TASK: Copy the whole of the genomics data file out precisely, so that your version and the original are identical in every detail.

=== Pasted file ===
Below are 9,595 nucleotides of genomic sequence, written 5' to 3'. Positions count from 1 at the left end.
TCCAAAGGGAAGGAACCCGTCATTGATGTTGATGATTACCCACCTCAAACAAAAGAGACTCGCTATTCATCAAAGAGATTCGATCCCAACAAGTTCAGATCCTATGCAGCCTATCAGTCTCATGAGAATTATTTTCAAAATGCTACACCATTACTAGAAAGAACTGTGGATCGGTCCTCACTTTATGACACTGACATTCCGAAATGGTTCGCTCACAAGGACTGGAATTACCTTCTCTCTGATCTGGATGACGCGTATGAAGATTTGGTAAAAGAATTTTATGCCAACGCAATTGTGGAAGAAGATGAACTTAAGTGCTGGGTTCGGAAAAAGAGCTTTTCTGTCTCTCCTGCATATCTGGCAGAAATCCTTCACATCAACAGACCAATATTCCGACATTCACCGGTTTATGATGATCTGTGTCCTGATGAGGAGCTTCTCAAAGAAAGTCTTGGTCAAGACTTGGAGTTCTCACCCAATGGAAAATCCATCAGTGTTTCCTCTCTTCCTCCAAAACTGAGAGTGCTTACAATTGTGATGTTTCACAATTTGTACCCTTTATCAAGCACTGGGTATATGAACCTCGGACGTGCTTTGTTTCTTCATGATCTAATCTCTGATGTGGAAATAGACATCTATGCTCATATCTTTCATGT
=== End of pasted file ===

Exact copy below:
Below are 9,595 nucleotides of genomic sequence, written 5' to 3'. Positions count from 1 at the left end.
TCCAAAGGGAAGGAACCCGTCATTGATGTTGATGATTACCCACCTCAAACAAAAGAGACTCGCTATTCATCAAAGAGATTCGATCCCAACAAGTTCAGATCCTATGCAGCCTATCAGTCTCATGAGAATTATTTTCAAAATGCTACACCATTACTAGAAAGAACTGTGGATCGGTCCTCACTTTATGACACTGACATTCCGAAATGGTTCGCTCACAAGGACTGGAATTACCTTCTCTCTGATCTGGATGACGCGTATGAAGATTTGGTAAAAGAATTTTATGCCAACGCAATTGTGGAAGAAGATGAACTTAAGTGCTGGGTTCGGAAAAAGAGCTTTTCTGTCTCTCCTGCATATCTGGCAGAAATCCTTCACATCAACAGACCAATATTCCGACATTCACCGGTTTATGATGATCTGTGTCCTGATGAGGAGCTTCTCAAAGAAAGTCTTGGTCAAGACTTGGAGTTCTCACCCAATGGAAAATCCATCAGTGTTTCCTCTCTTCCTCCAAAACTGAGAGTGCTTACAATTGTGATGTTTCACAATTTGTACCCTTTATCAAGCACTGGGTATATGAACCTCGGACGTGCTTTGTTTCTTCATGATCTAATCTCTGATGTGGAAATAGACATCTATGCTCATATCTTTCATGT